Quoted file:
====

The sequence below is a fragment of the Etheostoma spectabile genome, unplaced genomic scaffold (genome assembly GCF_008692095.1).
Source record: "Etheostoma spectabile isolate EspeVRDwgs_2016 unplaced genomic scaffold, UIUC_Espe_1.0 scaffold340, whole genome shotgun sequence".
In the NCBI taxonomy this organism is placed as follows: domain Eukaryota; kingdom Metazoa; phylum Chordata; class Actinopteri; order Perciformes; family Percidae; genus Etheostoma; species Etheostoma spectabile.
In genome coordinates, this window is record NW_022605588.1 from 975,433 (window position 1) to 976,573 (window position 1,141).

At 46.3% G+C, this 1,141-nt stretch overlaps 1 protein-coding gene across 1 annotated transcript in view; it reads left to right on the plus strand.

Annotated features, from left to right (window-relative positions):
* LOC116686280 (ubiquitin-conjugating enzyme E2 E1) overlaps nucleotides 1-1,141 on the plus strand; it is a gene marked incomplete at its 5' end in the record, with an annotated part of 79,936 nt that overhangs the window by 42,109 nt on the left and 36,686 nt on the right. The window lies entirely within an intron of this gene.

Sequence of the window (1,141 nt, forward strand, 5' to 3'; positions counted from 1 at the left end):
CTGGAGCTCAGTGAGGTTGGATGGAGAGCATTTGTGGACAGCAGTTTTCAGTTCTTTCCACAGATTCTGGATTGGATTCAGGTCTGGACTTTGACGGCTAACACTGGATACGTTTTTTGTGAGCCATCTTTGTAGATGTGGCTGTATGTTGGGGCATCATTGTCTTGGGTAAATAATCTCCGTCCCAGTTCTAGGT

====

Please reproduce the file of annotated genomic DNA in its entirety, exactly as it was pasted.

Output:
The sequence below is a fragment of the Etheostoma spectabile genome, unplaced genomic scaffold (genome assembly GCF_008692095.1).
Source record: "Etheostoma spectabile isolate EspeVRDwgs_2016 unplaced genomic scaffold, UIUC_Espe_1.0 scaffold340, whole genome shotgun sequence".
In the NCBI taxonomy this organism is placed as follows: domain Eukaryota; kingdom Metazoa; phylum Chordata; class Actinopteri; order Perciformes; family Percidae; genus Etheostoma; species Etheostoma spectabile.
In genome coordinates, this window is record NW_022605588.1 from 975,433 (window position 1) to 976,573 (window position 1,141).

At 46.3% G+C, this 1,141-nt stretch overlaps 1 protein-coding gene across 1 annotated transcript in view; it reads left to right on the plus strand.

Annotated features, from left to right (window-relative positions):
* LOC116686280 (ubiquitin-conjugating enzyme E2 E1) overlaps nucleotides 1-1,141 on the plus strand; it is a gene marked incomplete at its 5' end in the record, with an annotated part of 79,936 nt that overhangs the window by 42,109 nt on the left and 36,686 nt on the right. The window lies entirely within an intron of this gene.

Sequence of the window (1,141 nt, forward strand, 5' to 3'; positions counted from 1 at the left end):
CTGGAGCTCAGTGAGGTTGGATGGAGAGCATTTGTGGACAGCAGTTTTCAGTTCTTTCCACAGATTCTGGATTGGATTCAGGTCTGGACTTTGACGGCTAACACTGGATACGTTTTTTGTGAGCCATCTTTGTAGATGTGGCTGTATGTTGGGGCATCATTGTCTTGGGTAAATAATCTCCGTCCCAGTTCTAGGT